Legend draws direct comparisons between cartographic symbols - found in topographic maps - and the real-world landforms, features and points of interest they represent. What interests me is how the infinite complexities, variations, meanings, and histories that are rooted in our environments are reproduced as a uniform and repeatable graphic language in maps. In order to decode the map’s information, symbols are generally presented with short statements (called a legend, or key) that explain their meaning. Without this system of denotation, the symbols become purely abstract.
In this ongoing series I remove any explanatory statements and replace them with photographs of actual places the symbols refer to. I am inviting the viewer to decode the meaning through use of a ‘photographic legend’ instead. It’s interesting to consider that the symbols and the photographs are essentially ‘pictures’ of the same thing.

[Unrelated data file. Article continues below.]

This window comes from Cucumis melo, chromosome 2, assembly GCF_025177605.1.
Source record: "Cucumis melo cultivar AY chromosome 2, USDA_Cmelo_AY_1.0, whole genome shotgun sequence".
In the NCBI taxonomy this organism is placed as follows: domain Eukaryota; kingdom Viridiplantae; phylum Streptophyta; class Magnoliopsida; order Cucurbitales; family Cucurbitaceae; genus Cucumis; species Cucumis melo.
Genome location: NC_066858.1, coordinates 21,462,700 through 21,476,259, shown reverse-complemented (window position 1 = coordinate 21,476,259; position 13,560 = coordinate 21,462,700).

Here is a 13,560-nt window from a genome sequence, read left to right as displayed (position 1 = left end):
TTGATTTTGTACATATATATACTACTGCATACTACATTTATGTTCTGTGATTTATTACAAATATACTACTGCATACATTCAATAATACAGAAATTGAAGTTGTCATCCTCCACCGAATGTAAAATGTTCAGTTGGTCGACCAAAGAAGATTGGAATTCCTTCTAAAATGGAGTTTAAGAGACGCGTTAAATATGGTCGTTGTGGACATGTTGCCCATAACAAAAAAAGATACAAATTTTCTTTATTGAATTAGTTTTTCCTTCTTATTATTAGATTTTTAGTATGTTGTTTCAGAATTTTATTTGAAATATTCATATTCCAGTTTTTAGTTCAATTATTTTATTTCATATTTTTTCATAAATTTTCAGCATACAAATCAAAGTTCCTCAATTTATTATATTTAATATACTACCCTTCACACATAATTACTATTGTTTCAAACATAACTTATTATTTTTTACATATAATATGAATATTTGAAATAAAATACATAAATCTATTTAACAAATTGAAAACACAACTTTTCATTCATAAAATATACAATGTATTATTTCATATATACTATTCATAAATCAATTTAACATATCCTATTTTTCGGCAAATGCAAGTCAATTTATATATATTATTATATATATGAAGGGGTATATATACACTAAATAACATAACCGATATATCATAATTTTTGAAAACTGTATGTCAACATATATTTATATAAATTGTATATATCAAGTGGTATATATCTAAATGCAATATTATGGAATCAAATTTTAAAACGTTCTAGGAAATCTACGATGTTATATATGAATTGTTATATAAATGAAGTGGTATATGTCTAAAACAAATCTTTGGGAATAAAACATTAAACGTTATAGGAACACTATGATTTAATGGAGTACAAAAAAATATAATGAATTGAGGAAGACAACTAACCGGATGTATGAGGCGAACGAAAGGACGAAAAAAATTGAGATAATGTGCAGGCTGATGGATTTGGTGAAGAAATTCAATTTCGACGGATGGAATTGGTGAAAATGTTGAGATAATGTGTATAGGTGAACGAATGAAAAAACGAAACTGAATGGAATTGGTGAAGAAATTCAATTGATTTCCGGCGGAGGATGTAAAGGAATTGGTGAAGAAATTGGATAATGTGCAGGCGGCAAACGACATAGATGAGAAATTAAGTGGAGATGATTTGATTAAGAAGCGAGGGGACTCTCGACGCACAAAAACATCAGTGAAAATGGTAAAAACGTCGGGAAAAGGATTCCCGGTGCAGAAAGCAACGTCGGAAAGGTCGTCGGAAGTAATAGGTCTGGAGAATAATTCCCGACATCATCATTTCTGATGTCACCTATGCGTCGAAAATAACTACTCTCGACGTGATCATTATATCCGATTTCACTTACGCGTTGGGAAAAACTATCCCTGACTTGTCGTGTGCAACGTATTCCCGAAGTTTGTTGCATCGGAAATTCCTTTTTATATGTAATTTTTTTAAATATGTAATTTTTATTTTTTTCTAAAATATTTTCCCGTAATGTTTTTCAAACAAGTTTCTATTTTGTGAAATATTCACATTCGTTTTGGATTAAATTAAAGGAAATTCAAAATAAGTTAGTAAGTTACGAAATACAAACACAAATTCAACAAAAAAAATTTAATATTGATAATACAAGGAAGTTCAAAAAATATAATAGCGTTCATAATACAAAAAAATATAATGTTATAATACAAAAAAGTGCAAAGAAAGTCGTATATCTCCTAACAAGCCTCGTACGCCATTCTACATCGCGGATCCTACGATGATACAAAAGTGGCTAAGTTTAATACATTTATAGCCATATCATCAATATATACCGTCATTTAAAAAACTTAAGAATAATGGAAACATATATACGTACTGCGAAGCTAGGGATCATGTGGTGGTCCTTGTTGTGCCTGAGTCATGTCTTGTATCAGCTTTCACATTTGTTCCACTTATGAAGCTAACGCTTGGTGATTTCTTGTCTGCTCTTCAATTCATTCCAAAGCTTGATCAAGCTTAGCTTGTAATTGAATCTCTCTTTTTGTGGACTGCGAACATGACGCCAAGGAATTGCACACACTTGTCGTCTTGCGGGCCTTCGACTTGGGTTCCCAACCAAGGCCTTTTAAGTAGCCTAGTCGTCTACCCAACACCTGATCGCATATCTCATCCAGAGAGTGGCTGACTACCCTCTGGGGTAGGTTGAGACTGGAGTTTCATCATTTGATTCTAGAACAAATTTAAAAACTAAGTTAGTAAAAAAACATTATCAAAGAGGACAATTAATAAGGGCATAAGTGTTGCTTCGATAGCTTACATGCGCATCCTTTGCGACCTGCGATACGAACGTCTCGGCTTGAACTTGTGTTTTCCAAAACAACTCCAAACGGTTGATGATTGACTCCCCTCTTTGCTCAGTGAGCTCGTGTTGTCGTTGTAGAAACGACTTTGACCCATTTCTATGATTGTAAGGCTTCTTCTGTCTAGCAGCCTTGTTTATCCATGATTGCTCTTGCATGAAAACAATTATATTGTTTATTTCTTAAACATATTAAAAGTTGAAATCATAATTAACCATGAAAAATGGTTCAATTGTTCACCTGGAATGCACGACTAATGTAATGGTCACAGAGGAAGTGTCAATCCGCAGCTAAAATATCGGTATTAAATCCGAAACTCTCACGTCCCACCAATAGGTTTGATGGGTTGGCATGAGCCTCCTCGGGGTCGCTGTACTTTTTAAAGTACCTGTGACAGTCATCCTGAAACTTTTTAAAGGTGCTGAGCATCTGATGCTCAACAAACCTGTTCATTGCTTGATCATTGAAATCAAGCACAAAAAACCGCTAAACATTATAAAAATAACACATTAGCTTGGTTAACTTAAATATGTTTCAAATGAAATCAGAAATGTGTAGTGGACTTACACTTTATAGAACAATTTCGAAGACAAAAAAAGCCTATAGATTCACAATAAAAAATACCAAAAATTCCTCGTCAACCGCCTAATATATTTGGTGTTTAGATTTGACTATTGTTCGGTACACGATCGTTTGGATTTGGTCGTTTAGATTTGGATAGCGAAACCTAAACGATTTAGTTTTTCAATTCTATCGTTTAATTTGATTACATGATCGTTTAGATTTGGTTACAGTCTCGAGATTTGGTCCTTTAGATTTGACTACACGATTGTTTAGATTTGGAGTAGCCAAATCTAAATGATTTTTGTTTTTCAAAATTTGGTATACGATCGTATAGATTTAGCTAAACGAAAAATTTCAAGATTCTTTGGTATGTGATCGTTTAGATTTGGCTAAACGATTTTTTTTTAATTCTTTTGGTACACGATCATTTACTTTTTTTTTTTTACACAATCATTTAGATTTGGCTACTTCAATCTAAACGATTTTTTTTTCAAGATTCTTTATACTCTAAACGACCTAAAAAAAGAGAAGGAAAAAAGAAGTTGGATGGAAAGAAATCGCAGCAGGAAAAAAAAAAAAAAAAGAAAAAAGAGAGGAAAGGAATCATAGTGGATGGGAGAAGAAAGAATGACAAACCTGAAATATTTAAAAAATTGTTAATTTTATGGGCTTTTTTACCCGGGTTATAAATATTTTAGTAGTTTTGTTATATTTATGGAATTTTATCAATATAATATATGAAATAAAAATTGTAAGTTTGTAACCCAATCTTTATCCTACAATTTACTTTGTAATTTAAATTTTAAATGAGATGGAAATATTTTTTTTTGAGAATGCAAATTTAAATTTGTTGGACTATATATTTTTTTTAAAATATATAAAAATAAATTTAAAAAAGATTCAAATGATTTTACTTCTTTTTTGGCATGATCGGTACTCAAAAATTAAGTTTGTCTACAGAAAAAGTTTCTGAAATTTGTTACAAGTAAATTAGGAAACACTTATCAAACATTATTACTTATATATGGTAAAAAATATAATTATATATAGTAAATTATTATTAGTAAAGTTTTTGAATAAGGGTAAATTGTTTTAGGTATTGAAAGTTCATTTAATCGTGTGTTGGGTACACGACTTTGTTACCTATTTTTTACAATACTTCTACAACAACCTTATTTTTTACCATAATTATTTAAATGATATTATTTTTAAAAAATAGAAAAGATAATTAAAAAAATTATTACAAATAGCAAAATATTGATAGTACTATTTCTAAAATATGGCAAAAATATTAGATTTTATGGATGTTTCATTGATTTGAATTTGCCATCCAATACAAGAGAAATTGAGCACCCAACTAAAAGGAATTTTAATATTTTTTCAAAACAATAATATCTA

But beyond the simple identification of a said landform or feature, there are deeper and more complex associations within each photograph – some historical or cultural, some social or economic, some geological, and some personal - because this series is not just a comparison between real-life landscapes and their abstract cartographic equivalents. This is an exploration of the notion of place in an evermore ‘placeless’ and commoditised global society - where the meanings and symbolic importance of place are being diminished or discarded, often replaced with standardised and inauthentic environments.
[Symbols reproduced from Geoscience Australia’s Symbol Dictionary for Topographic Map Production]